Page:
Game Theory and Economic Modelling

Game Theory and Economic Modelling

Game Theory and Economic Modelling

Game Theory and Economic Modelling

Synopsis

Over the past two decades, academic economics has undergone a mild revolution in methodology. The language, concepts and techniques of noncooperative game theory have become central to the discipline. This book provides the reader with some basic concepts from noncooperative theory, and then goes on to explore the strengths, weaknesses, and future of the theory as a tool of economic modelling and analysis. The central theses are that noncooperative game theory has been a remarkably popular toolin economics over the past decade because it allows analysts to capture essential features of dynamic competition and competition where some parties have proprietary information. The theory is weakest in providing a sense of when it - and equilibrium analysis in particular - can be applied and whatto do when equilibrium analysis is inappropriate. Many of these weaknesses can be addressed by the consideration of individuals who are boundedly rational and learn imperfectly from the past. Written in a non-technical style and working by analogy, the book, first given as part of the Clarendon Lectures in Economics, is readily accessible to a broad audience and will be of interest to economists and students alike. Knowledge of game theory is not required as the concepts are developedas the book progresses.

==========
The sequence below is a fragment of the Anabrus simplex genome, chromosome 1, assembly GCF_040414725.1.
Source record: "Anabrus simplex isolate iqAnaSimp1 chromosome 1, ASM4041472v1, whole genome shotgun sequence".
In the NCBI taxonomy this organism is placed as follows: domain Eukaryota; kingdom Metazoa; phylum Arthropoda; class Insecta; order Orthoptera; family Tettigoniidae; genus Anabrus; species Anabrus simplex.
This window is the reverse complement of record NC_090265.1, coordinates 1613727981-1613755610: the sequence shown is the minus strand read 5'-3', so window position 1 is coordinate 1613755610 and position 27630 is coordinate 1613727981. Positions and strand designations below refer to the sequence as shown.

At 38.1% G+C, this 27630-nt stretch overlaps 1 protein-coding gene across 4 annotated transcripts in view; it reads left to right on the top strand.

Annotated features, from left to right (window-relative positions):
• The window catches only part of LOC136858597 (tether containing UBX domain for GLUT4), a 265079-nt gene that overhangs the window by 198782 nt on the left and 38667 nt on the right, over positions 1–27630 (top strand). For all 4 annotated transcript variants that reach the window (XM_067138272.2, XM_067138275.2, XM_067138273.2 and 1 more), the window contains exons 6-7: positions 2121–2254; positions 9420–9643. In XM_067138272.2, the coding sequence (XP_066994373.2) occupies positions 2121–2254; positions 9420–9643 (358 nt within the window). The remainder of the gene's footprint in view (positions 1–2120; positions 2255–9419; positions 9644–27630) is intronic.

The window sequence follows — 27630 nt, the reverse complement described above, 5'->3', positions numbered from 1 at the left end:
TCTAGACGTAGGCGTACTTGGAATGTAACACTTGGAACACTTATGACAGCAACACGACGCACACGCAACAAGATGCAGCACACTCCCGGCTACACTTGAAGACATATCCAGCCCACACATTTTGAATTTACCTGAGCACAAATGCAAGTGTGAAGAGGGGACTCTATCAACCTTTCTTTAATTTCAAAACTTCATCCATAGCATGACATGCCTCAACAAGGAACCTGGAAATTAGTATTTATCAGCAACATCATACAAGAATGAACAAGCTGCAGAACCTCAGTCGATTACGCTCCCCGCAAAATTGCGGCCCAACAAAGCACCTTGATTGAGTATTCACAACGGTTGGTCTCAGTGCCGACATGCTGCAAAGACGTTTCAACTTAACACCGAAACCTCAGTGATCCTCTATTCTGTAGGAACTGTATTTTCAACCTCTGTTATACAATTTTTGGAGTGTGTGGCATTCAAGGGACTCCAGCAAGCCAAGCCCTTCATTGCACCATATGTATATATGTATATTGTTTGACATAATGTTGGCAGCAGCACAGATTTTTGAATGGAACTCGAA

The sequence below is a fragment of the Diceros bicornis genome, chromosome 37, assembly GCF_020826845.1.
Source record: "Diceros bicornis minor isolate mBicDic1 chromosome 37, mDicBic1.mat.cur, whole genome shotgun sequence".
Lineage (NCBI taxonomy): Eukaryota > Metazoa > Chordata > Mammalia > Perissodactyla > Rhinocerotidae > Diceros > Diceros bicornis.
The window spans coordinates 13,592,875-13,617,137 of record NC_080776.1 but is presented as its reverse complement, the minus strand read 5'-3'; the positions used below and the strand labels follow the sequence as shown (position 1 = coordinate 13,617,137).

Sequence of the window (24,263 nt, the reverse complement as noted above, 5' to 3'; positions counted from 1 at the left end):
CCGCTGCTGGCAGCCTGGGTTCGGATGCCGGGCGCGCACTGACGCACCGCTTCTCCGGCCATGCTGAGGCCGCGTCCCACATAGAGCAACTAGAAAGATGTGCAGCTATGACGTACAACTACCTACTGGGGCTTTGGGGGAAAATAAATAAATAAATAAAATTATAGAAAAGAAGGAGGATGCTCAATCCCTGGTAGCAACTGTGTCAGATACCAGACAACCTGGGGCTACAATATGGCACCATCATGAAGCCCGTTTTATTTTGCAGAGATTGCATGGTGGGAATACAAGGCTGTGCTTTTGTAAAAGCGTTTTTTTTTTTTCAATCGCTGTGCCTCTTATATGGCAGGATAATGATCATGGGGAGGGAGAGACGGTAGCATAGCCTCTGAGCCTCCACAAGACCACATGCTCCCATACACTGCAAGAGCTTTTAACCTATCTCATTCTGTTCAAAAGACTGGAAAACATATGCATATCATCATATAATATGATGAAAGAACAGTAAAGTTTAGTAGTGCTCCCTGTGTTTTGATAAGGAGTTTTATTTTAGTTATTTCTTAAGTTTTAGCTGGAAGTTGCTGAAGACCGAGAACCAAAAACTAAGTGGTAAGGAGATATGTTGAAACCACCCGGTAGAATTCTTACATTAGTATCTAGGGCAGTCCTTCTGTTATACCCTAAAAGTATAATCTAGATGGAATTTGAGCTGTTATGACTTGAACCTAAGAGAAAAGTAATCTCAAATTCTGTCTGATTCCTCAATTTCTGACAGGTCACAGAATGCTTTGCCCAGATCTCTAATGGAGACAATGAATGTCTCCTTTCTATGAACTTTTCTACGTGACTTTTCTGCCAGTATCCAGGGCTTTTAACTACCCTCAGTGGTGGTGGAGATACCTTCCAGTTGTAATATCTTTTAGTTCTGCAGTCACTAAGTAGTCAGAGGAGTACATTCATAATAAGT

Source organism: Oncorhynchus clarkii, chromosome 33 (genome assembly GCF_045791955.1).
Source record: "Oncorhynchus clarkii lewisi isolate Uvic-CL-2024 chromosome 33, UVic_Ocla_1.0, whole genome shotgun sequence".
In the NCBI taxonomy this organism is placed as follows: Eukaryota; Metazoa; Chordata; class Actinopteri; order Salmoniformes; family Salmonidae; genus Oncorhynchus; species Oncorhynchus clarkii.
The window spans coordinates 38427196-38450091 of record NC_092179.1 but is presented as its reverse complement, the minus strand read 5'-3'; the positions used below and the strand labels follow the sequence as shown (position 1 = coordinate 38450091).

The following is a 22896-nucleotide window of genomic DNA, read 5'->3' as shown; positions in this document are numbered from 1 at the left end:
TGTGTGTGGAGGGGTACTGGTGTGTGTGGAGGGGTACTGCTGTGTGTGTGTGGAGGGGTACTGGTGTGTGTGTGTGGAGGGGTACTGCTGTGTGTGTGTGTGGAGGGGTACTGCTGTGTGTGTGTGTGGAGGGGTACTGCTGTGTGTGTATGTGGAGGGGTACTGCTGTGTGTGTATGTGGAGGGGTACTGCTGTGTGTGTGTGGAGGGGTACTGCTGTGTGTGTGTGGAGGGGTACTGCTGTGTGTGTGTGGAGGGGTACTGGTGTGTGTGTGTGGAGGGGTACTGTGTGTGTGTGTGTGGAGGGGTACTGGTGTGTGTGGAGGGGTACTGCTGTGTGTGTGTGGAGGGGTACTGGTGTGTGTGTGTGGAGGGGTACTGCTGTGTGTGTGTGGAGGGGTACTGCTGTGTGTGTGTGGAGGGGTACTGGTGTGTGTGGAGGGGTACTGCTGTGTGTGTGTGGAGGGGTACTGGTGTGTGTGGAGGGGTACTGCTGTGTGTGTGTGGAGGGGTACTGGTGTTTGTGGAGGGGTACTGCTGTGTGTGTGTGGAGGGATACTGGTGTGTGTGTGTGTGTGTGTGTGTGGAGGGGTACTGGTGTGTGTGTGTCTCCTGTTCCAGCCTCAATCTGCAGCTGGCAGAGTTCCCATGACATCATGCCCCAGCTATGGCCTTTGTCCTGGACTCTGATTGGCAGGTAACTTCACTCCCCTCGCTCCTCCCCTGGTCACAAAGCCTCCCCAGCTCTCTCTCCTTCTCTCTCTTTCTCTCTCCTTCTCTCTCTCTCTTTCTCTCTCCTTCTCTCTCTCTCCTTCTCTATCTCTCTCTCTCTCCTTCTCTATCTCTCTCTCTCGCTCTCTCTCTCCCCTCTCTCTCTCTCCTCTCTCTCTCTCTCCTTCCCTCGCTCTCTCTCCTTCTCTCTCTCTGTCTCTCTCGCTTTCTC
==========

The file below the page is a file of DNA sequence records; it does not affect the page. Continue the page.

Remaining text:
Excerpt

Over the past decade or two, academic economics has undergone a mild revolution in methodology, viz. the language, concepts, and techniques of non-cooperative game theory have become central to the discipline. Thirty-five years ago or so, game theory seemed to hold enormous promise in economics. But that promise seemingly went unfulfilled; twenty years ago, one might perhaps have found 'game theory' in the index of textbooks in industrial organization, but the pages referenced would usually be fairly dismissive of what might be learned from game theory. and one heard nothing of the subject from macro-economists, labour economists . . . , the list goes on seemingly without end. Nowadays one cannot find a field of economics (or of disciplines related to economics, such as finance, accounting, marketing, political science) in which understanding the concept of a Nash equilibrium is not nearly essential to the consumption of the recent literature. I am myself something of a game theorist, and it is easy to overrate the importance of one's own subfield to the overall discipline, but still I feel comfortable asserting that the basic notions of non-cooperative game theory have become a staple in the diet of students of economics.

The obvious question to ask is, Why has this happened? What has game theory brought to the economists' table, that has made it such a popular tool of analysis? Nearly as obvious is, What are the deficiencies in this methodology? Methodological fads in economics are not completely unknown, and anything approaching rational expectations would lead a disinterested observer to assume that the methods of game theory have been pushed by enthusiasts (and especially those who are

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